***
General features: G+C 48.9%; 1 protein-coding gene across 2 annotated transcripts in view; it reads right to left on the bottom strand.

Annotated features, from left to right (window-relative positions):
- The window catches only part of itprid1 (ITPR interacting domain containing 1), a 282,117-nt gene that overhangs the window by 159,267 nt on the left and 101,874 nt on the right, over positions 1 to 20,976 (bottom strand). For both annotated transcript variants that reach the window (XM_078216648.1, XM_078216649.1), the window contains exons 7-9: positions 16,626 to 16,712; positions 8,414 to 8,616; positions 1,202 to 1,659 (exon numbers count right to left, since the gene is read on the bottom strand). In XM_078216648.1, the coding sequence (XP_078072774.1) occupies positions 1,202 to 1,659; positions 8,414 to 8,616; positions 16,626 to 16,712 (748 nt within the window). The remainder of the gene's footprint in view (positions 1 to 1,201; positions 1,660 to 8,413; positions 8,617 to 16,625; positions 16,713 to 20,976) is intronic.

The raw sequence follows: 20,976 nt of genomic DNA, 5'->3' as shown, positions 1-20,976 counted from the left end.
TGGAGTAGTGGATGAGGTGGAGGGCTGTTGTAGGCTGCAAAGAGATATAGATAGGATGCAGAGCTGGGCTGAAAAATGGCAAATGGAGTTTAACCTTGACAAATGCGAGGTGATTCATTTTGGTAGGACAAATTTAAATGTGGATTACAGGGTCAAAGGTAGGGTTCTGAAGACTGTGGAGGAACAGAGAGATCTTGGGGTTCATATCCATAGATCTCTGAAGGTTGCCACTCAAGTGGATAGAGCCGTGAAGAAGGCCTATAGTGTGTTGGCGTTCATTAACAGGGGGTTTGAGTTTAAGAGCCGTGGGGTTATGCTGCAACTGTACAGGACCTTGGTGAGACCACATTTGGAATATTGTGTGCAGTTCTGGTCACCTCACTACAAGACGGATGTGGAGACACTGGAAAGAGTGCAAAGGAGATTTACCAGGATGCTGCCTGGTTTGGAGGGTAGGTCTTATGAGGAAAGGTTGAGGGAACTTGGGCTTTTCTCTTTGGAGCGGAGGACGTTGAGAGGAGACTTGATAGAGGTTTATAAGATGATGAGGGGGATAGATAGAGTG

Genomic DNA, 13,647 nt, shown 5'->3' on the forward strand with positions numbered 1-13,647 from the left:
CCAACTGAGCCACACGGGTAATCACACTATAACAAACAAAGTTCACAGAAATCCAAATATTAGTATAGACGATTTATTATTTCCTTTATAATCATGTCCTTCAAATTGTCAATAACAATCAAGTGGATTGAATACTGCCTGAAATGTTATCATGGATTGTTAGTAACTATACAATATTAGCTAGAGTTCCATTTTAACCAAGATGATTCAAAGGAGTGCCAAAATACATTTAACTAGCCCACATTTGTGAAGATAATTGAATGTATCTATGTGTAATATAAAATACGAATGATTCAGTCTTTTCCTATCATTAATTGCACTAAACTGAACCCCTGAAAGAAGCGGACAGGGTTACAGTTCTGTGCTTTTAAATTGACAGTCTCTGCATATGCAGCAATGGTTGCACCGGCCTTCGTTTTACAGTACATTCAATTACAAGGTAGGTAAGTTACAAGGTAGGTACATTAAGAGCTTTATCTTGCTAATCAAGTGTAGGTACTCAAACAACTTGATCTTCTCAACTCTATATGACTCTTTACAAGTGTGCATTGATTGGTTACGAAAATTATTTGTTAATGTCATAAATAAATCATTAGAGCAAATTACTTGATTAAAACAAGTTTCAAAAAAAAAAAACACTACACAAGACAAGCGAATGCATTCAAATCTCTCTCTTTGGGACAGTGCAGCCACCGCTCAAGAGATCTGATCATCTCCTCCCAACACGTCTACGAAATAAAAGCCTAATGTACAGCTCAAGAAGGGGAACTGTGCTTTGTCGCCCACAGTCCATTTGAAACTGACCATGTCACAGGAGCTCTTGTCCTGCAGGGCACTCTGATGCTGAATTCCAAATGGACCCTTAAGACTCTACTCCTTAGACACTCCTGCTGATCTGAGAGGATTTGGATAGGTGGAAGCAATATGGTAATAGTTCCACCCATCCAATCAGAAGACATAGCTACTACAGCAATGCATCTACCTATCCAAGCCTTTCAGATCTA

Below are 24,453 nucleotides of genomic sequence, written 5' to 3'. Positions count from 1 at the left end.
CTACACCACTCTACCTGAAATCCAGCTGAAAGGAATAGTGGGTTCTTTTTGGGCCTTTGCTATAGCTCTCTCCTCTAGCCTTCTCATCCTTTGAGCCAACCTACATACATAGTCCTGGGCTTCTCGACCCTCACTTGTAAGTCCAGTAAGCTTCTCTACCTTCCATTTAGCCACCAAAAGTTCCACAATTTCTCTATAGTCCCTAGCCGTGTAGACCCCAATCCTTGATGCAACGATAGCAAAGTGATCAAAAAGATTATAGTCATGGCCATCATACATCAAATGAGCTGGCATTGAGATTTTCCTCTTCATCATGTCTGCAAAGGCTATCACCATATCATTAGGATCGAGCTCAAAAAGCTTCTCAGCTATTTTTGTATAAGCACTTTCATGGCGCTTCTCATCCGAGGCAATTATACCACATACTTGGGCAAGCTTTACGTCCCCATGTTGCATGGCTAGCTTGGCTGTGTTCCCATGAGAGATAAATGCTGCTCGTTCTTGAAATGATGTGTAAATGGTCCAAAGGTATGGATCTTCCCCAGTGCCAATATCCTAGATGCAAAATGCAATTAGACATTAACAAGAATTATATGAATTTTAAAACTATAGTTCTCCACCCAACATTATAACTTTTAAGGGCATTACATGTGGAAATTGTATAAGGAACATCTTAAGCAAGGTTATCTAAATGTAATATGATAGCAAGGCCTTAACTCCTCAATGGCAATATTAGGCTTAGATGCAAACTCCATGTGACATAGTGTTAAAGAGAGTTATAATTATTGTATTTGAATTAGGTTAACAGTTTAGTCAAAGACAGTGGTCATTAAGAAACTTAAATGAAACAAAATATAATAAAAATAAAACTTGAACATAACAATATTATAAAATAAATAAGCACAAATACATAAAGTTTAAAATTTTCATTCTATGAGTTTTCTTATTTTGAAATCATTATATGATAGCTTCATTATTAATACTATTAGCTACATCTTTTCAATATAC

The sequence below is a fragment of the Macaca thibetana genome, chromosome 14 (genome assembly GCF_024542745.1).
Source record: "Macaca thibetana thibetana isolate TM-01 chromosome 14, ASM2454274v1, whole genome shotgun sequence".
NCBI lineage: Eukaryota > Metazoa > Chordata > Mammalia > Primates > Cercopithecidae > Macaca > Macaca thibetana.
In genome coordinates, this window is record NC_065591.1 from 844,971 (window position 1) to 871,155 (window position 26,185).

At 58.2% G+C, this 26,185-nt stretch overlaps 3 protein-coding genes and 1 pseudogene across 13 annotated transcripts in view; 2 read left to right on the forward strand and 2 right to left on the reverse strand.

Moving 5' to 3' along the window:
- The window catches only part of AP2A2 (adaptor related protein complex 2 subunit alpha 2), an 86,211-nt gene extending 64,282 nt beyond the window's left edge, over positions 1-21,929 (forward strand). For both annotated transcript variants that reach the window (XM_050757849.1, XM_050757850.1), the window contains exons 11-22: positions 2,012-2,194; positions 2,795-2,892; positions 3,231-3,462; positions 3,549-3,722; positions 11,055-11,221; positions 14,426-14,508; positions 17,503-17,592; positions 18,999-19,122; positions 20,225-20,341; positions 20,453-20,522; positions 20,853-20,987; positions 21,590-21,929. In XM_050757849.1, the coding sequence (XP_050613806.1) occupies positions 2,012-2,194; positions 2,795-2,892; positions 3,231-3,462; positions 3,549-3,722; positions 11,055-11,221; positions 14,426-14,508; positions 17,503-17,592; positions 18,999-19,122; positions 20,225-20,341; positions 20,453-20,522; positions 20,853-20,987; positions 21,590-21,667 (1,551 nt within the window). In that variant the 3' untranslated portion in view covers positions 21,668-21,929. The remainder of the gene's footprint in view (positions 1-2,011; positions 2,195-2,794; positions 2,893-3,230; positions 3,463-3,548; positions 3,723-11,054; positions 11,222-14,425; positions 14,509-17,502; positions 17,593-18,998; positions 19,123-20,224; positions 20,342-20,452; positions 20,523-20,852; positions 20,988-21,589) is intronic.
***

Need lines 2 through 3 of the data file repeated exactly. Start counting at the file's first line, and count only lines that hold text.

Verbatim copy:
Annotated features, from left to right (window-relative positions):
- The window catches only part of itprid1 (ITPR interacting domain containing 1), a 282,117-nt gene that overhangs the window by 159,267 nt on the left and 101,874 nt on the right, over positions 1 to 20,976 (bottom strand). For both annotated transcript variants that reach the window (XM_078216648.1, XM_078216649.1), the window contains exons 7-9: positions 16,626 to 16,712; positions 8,414 to 8,616; positions 1,202 to 1,659 (exon numbers count right to left, since the gene is read on the bottom strand). In XM_078216648.1, the coding sequence (XP_078072774.1) occupies positions 1,202 to 1,659; positions 8,414 to 8,616; positions 16,626 to 16,712 (748 nt within the window). The remainder of the gene's footprint in view (positions 1 to 1,201; positions 1,660 to 8,413; positions 8,617 to 16,625; positions 16,713 to 20,976) is intronic.